She was the kind of girl that could drain a juicebox at thirty yards, if you catch my drift. Her legs propped her up to a good three feet and kept her there; the blonde ringlets gave her an innocent look that might have fooled a better man, but I’d seen too much in my seven years to fall for it. This girl was going to be trouble. I could smell it on her.
She sashayed over to the monkeybars like a kid who had nothing left to lose, but I saw her take a quick look around before she started talking to me. Girls like her wouldn’t usually risk trekking over to my little corner of the playground, let alone being seen talking to me. I recognised her immediately, but I knew she wouldn’t have been able to pick me out of a crowd. Someone must have pointed her in my direction.
‘I need a favour,’ she said. No small talk. Straight to the point. She was growing on me, but ‘favour’ was a dirty word to a man in my line of work; it was no ‘poophead’, but few things were. I waited for her to continue. ‘There’s this sixth-grader…’
‘No dice, doll,’ I said, cutting her off. ‘I don’t get involved with the big kids. They’ve got their territory, and we’ve got ours. You know the rules. Are you looking to get me wedgied?’
‘I thought rules were meant to be broken.’
‘Sure. For a price. I’m not sure you can afford me.’
‘We’ll see about that.’ She reached into her pocket and out came a clenched fist. She held it out towards me. ‘Take it, then,’ she said. ‘Before anyone sees.’
She slipped the green into my hand, and I risked taking a look. Doublemint. A ten pack. Big money in a place like this. Whatever she wanted, it wasn’t going to come cheap. She could have had her pick of errand boys with that kind of green behind her; hell, she’d brought enough for everyone.
And yet she’d given it to me.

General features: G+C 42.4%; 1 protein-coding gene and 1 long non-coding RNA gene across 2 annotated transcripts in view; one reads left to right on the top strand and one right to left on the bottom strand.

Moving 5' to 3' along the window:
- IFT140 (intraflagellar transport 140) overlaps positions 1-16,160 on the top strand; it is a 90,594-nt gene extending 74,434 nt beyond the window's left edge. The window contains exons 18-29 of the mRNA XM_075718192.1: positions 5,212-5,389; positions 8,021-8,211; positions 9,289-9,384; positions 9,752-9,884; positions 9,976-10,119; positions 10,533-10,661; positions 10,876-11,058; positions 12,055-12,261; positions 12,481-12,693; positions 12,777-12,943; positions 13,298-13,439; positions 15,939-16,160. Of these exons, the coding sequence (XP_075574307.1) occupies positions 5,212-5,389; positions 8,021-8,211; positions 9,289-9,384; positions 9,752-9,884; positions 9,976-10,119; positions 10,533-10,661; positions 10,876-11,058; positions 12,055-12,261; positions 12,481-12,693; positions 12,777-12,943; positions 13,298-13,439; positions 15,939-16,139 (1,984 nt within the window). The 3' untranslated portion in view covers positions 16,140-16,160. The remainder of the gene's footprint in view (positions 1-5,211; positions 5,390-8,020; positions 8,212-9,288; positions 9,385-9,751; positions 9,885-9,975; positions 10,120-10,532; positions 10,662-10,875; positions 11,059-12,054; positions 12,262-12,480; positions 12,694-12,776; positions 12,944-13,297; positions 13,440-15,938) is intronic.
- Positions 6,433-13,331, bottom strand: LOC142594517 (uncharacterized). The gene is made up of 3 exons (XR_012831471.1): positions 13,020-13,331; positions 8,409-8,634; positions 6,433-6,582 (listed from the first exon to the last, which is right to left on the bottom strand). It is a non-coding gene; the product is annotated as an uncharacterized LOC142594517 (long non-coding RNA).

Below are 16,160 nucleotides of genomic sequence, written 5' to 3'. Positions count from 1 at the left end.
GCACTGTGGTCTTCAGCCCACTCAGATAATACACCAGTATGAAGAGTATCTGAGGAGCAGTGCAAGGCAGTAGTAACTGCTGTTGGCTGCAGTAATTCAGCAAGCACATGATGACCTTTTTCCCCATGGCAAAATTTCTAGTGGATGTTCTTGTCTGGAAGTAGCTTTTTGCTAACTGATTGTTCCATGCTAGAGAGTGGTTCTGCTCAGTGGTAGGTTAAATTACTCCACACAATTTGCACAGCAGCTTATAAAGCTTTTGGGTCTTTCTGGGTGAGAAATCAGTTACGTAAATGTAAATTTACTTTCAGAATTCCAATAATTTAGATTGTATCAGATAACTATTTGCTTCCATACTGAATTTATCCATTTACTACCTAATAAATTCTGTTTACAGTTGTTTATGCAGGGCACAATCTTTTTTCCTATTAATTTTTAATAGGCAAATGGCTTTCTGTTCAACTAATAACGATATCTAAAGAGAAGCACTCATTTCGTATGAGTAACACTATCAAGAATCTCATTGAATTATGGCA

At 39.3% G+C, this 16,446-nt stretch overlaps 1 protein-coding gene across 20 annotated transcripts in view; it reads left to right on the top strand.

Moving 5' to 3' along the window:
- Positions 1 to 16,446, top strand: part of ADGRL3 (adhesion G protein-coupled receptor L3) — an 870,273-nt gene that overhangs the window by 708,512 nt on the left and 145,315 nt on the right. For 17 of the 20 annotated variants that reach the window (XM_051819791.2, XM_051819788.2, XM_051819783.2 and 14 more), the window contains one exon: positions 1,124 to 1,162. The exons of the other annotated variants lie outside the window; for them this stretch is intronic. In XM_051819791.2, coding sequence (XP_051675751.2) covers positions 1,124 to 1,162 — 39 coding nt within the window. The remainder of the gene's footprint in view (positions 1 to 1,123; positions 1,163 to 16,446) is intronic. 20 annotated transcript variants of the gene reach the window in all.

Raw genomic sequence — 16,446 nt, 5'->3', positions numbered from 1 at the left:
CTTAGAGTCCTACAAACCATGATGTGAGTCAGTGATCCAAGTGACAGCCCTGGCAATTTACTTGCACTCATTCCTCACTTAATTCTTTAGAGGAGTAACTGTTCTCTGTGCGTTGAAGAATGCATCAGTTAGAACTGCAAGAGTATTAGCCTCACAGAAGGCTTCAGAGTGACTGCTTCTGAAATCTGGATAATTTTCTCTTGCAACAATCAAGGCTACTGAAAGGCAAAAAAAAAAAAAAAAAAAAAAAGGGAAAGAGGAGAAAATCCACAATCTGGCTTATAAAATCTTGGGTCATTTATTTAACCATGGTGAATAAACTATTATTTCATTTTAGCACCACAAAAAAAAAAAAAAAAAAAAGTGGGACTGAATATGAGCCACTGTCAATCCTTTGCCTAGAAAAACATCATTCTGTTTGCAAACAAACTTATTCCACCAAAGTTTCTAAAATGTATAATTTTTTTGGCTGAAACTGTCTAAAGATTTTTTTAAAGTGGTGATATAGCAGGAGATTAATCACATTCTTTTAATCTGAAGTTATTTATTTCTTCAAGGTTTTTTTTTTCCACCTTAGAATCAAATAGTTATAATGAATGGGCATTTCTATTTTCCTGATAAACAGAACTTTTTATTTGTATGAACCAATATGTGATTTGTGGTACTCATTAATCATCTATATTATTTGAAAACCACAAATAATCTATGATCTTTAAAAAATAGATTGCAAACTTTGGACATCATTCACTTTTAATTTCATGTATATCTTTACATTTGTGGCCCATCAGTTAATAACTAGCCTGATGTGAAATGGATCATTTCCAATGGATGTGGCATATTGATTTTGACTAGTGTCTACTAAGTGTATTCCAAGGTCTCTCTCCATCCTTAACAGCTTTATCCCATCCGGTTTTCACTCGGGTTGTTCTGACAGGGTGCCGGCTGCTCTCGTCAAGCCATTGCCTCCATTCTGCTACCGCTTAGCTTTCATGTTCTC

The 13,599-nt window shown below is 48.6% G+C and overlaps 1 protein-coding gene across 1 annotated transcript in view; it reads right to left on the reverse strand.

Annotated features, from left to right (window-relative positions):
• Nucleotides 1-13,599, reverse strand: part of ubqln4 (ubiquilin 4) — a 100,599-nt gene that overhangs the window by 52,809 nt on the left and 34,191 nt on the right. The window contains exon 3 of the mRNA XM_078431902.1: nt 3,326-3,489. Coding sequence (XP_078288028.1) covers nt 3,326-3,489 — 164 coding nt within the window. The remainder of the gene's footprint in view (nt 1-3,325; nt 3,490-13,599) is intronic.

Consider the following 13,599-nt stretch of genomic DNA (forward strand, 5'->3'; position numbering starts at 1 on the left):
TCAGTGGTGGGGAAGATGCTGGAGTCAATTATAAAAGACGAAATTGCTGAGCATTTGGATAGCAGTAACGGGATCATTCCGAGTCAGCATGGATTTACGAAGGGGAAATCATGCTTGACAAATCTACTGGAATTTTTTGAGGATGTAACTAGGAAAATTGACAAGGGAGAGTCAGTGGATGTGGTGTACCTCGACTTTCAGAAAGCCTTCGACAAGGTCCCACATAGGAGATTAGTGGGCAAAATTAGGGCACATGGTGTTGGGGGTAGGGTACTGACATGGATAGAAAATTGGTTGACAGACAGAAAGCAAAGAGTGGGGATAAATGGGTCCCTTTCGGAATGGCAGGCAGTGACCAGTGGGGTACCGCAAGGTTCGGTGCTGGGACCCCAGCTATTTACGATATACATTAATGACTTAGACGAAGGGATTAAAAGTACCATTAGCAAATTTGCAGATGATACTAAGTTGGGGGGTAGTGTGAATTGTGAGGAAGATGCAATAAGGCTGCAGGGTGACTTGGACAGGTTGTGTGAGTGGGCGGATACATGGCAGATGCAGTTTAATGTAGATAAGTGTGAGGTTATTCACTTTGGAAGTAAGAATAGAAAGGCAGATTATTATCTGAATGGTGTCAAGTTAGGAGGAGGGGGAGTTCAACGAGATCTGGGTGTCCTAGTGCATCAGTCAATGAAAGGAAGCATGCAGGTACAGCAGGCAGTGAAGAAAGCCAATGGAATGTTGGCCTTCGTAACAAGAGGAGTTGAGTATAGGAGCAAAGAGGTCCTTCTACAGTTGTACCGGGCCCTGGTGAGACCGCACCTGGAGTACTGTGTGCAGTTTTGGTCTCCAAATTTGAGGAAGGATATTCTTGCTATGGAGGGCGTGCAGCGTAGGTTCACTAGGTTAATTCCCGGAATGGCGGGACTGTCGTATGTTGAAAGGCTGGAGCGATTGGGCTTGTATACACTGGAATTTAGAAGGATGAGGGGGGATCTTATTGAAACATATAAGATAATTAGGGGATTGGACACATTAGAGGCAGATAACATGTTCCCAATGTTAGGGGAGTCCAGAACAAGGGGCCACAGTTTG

‘Jesus,’ I said. ‘This is from a multipack. Did your mother go to Costco or something?’
‘Something like that.’
‘You can’t go waving that kind of cash around here.’ I kept my voice low; you could never tell when there might be a teacher listening. Sure, I hadn’t done anything wrong — yet — but too much attention could make my line of work difficult. It was better to keep your head down and out of trouble for as long as possible. I was no angel — I’d done a stint or two in detention — but I had no plans to go back there any time soon. It changes a kid.
She shrugged. ‘Well, there it is. And there’s plenty more where that came from. Half now, half later.’
‘Whatever it takes. Snickers. Hershey’s. Reese’s, if you know how to keep your mouth shut. No one likes a snitch.’
It was big money, and it was at least two hours until lunch. The rumbling in my stomach told me that I’d regret it if I didn’t take the deal, but I had a nagging feeling of doubt: a strange sensation that something was about to go horribly wrong, the way I had last summer in the moments before I sent a baseball arcing through the air towards the Madison house. Then, like now, I knew better than to hang around waiting for the crash.
‘I can’t help you,’ I said firmly.
The look in her eyes told me she wasn’t a girl who was accustomed to hearing the word no. ‘And where am I supposed to go instead?’
‘I don’t know, and I don’t care,’ I tried to say, but the words stuck fast to my tongue and I couldn’t get them out. What harm could it do to give her a tip off?
I pointed to the sandbox. ‘Over there. Ask for Stinky Jimmy.’
I nodded. ‘It’s justified. He’s a paste-eater, but he’s a good kid. And he’ll work for cheap. You could get him for half a pack. Maybe six strips if he’s feeling flush. But you didn’t hear it from me.’
She seemed satisfied. With one delicate fingernail, she picked open the gum packet and handed me a strip. ‘For your trouble,’ she said, then swanned off in search of a more gullible rube to do her dirty work for her.
I turned it over and over in my fingers, brought it up close and gave a deep sniff. It smelt legit, and the package was sealed, but looks could be deceiving; I couldn’t take the risk. Before I could talk myself out of it, I walked up to the trash can and tossed it inside. The guys at the dump could fight over it.
I wasn’t risking a case of cooties for nobody.
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